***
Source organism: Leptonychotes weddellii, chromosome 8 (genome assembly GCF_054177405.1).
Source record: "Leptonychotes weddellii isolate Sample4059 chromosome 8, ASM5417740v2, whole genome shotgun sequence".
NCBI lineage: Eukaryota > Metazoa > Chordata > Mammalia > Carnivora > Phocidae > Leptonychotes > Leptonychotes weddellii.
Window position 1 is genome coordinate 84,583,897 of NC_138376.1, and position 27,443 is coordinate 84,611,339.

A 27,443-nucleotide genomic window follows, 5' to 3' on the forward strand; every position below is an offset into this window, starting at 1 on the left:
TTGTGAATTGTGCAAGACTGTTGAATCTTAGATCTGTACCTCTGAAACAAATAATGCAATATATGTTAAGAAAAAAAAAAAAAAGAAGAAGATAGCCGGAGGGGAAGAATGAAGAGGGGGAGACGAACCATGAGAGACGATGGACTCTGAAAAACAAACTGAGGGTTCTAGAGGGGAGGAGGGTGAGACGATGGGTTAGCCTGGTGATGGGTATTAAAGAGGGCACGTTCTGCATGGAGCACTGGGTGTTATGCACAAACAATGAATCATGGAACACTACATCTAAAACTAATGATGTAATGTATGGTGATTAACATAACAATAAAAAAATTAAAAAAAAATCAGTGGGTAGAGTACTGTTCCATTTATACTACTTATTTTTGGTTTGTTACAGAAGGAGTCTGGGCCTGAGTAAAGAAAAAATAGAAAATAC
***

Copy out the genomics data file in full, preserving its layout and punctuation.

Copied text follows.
Source organism: Leptonychotes weddellii, chromosome 8 (genome assembly GCF_054177405.1).
Source record: "Leptonychotes weddellii isolate Sample4059 chromosome 8, ASM5417740v2, whole genome shotgun sequence".
NCBI lineage: Eukaryota > Metazoa > Chordata > Mammalia > Carnivora > Phocidae > Leptonychotes > Leptonychotes weddellii.
Window position 1 is genome coordinate 84,583,897 of NC_138376.1, and position 27,443 is coordinate 84,611,339.

A 27,443-nucleotide genomic window follows, 5' to 3' on the forward strand; every position below is an offset into this window, starting at 1 on the left:
TTGTGAATTGTGCAAGACTGTTGAATCTTAGATCTGTACCTCTGAAACAAATAATGCAATATATGTTAAGAAAAAAAAAAAAAAGAAGAAGATAGCCGGAGGGGAAGAATGAAGAGGGGGAGACGAACCATGAGAGACGATGGACTCTGAAAAACAAACTGAGGGTTCTAGAGGGGAGGAGGGTGAGACGATGGGTTAGCCTGGTGATGGGTATTAAAGAGGGCACGTTCTGCATGGAGCACTGGGTGTTATGCACAAACAATGAATCATGGAACACTACATCTAAAACTAATGATGTAATGTATGGTGATTAACATAACAATAAAAAAATTAAAAAAAAATCAGTGGGTAGAGTACTGTTCCATTTATACTACTTATTTTTGGTTTGTTACAGAAGGAGTCTGGGCCTGAGTAAAGAAAAAATAGAAAATAC